Pro-BDS pastor and German Green Party figure speaks at Nazi event

Pastor Renke Brahms, the executive cleric of the church, said that Friedrich Bode’s activity is “open antisemitism.”

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February 21, 2018 20:09
2 minute read.
Bremen's city hall, cathedral and Bürgerschaft

Bremen's city hall, cathedral and Bürgerschaft. (photo credit: JÜRGEN HOWALDT/WIKIMEDIA COMMONS)

 
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Friedrich Bode, a Protestant pastor and co-founder of the Green Party branch in Bremen, delivered a talk at a neo-Nazi party event in Karlshöfe, Lower Saxony, on Saturday.

Bode supports the Boycott, Divestment, Sanctions campaign targeting the Jewish state.

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The church in the city-state of Bremen where Bode worked as a pastor for 18 years, subsequently barred him from appearing at future events organized by Germany’s main neo-Nazi organization – the National Democratic Party (NPD), the Christian website Domradio reported on Tuesday. The church has not imposed any other disciplinary measures.

Pastor Renke Brahms, the executive cleric of the church, told Radio Bremen that Bode’s activity is “open antisemitism.”

Brahms said a “racist, antisemitic and neo-Nazi view of people and the world is not compatible with the preaching of Jesus Christ.”

The 77-year-old Bode can be seen on the YouTube channel of the right-wing extremist group Nordland TV, terming Adolf Hitler a “brilliant, selftaught person.”

Bode, according to German media reports, has also showed sympathy for the Holocaust denier and neo-Nazi Horst Mahler.



Bode told the TAZ-Nord paper on Tuesday that he visited Mahler in prison, and backed the Holocaust denier Ursula Haverbeck in court to show support for “free speech.”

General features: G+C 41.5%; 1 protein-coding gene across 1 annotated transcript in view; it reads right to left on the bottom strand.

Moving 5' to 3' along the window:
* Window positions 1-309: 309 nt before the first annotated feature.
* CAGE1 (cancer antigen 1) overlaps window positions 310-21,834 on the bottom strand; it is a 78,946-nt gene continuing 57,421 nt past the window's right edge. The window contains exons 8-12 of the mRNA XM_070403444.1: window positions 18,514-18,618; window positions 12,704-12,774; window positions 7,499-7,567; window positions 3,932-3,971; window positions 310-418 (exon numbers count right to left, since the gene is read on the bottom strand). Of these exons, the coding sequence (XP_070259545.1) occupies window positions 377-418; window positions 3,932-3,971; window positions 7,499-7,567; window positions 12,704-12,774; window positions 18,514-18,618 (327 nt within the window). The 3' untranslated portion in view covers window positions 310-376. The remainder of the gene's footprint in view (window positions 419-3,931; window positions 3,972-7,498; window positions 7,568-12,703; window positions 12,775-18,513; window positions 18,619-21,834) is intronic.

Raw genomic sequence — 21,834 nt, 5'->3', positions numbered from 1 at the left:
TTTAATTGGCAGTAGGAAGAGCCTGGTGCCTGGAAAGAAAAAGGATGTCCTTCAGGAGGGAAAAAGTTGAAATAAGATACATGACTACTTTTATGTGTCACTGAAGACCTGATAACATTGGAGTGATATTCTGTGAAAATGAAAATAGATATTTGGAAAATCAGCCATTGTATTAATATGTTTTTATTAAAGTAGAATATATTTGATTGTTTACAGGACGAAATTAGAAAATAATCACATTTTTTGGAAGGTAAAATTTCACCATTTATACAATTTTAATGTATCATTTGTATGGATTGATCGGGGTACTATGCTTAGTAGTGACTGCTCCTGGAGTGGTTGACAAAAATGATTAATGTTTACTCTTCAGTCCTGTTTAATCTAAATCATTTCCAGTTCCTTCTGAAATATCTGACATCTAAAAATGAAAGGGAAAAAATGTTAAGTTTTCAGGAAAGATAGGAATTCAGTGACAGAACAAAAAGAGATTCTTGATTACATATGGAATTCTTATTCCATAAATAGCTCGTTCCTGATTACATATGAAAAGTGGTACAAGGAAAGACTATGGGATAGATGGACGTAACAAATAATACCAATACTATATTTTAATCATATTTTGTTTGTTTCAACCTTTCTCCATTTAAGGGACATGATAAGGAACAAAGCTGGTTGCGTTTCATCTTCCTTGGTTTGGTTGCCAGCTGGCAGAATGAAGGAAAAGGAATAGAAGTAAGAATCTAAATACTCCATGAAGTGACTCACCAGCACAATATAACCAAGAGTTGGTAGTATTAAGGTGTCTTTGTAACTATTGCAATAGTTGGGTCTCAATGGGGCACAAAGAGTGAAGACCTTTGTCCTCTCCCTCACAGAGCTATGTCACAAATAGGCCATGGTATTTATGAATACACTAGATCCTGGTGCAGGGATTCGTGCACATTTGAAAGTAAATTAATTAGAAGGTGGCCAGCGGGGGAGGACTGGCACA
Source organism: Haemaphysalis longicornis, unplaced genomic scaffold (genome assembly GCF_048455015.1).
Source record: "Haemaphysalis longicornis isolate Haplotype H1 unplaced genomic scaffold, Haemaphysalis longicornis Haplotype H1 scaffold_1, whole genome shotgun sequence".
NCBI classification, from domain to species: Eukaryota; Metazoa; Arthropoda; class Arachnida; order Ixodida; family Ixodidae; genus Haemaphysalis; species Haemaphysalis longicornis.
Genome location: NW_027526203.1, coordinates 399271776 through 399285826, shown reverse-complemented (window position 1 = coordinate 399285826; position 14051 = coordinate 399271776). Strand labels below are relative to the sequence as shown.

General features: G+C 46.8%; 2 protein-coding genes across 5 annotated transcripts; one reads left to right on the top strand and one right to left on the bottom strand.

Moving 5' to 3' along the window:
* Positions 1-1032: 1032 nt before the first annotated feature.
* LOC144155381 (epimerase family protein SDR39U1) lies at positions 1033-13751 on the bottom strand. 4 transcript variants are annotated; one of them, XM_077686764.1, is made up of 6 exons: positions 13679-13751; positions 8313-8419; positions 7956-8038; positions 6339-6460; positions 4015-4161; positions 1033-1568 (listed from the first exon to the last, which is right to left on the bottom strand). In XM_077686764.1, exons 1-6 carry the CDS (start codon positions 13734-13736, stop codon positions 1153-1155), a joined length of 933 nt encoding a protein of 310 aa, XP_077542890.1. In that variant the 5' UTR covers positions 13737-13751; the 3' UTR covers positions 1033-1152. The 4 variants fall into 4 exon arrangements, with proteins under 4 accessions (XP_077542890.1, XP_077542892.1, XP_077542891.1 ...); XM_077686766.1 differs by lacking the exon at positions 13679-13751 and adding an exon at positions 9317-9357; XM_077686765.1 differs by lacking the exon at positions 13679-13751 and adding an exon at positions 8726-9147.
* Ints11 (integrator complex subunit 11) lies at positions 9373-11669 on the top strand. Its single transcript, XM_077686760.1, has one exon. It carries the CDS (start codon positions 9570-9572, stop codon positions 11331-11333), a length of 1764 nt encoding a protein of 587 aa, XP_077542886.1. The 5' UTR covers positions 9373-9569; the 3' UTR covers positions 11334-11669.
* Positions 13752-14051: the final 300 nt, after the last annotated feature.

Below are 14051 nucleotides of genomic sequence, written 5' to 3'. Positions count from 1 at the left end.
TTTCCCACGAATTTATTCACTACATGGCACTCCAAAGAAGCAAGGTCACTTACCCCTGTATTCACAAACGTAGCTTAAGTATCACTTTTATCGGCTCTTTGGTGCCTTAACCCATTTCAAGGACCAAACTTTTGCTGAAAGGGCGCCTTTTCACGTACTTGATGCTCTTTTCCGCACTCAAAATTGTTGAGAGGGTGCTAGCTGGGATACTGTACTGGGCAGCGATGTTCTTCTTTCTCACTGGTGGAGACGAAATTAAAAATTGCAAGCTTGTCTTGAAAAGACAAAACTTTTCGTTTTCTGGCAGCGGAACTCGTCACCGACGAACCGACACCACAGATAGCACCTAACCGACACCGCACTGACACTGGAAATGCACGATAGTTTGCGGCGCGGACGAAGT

In 2009, Jürgen Rieger, a Holocaust denier and then-deputy chairman of the NPD, called on Germans to boycott Israel. The NPD politician Udo Voigt, who is a member of the European Parliament, said in January that his party stands “on the side of Iran.”

Bode’s church was engulfed in an antisemitism scandal in 2016, prompting the resignation of Pastor Volker Keller from Bremen’s Council of Integration.

In an April 2016 email to The Jerusalem Post, Keller praised a lecture – widely viewed as antisemitic – in his church community building held by an anti-Israel extremist who advocated a boycott of the Jewish state. Keller wrote: “Best wishes to Israel, Yours truly, Volker Keller, antisemite.”

The city-state of Bremen, with a population of just over 650,000, is a stronghold of BDS and pro-Iranian regime activities.

Commentators in Germany have highlighted over the years the parallels between the Green Party and the NPD regarding anti-Jewish and anti-Israel activities.

In 2013, the Green Party in the Bundestag filed an anti-Israel initiative that largely mirrored the language of the neo-Nazi NPD party’s 2012 measure in a state parliament to sanction Israeli products from the disputed territories.

The Green Party initiative to label Jewish products, which was widely viewed as penalty, was spearheaded at the time by 14 Green Party deputies, including Kerstin Müller, who is the director of the party’s Heinrich Böll Foundation office in Tel Aviv, and Marieluise Beck, who is from Bremen.

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